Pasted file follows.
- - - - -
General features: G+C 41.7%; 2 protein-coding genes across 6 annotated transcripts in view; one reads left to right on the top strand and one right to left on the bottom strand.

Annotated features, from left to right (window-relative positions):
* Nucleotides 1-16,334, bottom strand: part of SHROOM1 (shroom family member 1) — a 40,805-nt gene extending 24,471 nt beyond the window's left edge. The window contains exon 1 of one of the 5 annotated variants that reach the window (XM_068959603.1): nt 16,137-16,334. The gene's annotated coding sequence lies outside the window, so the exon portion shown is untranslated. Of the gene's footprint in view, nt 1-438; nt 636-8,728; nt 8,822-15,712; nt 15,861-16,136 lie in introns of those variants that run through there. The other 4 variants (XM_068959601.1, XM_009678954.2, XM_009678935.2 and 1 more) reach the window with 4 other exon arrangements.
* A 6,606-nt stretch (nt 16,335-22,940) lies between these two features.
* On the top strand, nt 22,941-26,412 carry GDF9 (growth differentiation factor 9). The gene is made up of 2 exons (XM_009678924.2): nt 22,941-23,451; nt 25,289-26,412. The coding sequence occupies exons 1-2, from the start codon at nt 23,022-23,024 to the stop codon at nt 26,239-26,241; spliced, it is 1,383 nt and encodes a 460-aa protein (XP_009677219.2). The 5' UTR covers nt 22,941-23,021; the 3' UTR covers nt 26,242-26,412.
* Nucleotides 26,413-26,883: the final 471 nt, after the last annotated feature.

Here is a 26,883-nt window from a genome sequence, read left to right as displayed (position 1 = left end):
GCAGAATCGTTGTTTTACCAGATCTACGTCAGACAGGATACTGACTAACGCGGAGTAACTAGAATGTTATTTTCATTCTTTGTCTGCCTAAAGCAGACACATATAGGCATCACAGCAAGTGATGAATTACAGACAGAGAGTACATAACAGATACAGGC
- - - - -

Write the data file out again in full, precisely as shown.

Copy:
General features: G+C 41.7%; 2 protein-coding genes across 6 annotated transcripts in view; one reads left to right on the top strand and one right to left on the bottom strand.

Annotated features, from left to right (window-relative positions):
* Nucleotides 1-16,334, bottom strand: part of SHROOM1 (shroom family member 1) — a 40,805-nt gene extending 24,471 nt beyond the window's left edge. The window contains exon 1 of one of the 5 annotated variants that reach the window (XM_068959603.1): nt 16,137-16,334. The gene's annotated coding sequence lies outside the window, so the exon portion shown is untranslated. Of the gene's footprint in view, nt 1-438; nt 636-8,728; nt 8,822-15,712; nt 15,861-16,136 lie in introns of those variants that run through there. The other 4 variants (XM_068959601.1, XM_009678954.2, XM_009678935.2 and 1 more) reach the window with 4 other exon arrangements.
* A 6,606-nt stretch (nt 16,335-22,940) lies between these two features.
* On the top strand, nt 22,941-26,412 carry GDF9 (growth differentiation factor 9). The gene is made up of 2 exons (XM_009678924.2): nt 22,941-23,451; nt 25,289-26,412. The coding sequence occupies exons 1-2, from the start codon at nt 23,022-23,024 to the stop codon at nt 26,239-26,241; spliced, it is 1,383 nt and encodes a 460-aa protein (XP_009677219.2). The 5' UTR covers nt 22,941-23,021; the 3' UTR covers nt 26,242-26,412.
* Nucleotides 26,413-26,883: the final 471 nt, after the last annotated feature.

Here is a 26,883-nt window from a genome sequence, read left to right as displayed (position 1 = left end):
GCAGAATCGTTGTTTTACCAGATCTACGTCAGACAGGATACTGACTAACGCGGAGTAACTAGAATGTTATTTTCATTCTTTGTCTGCCTAAAGCAGACACATATAGGCATCACAGCAAGTGATGAATTACAGACAGAGAGTACATAACAGATACAGGC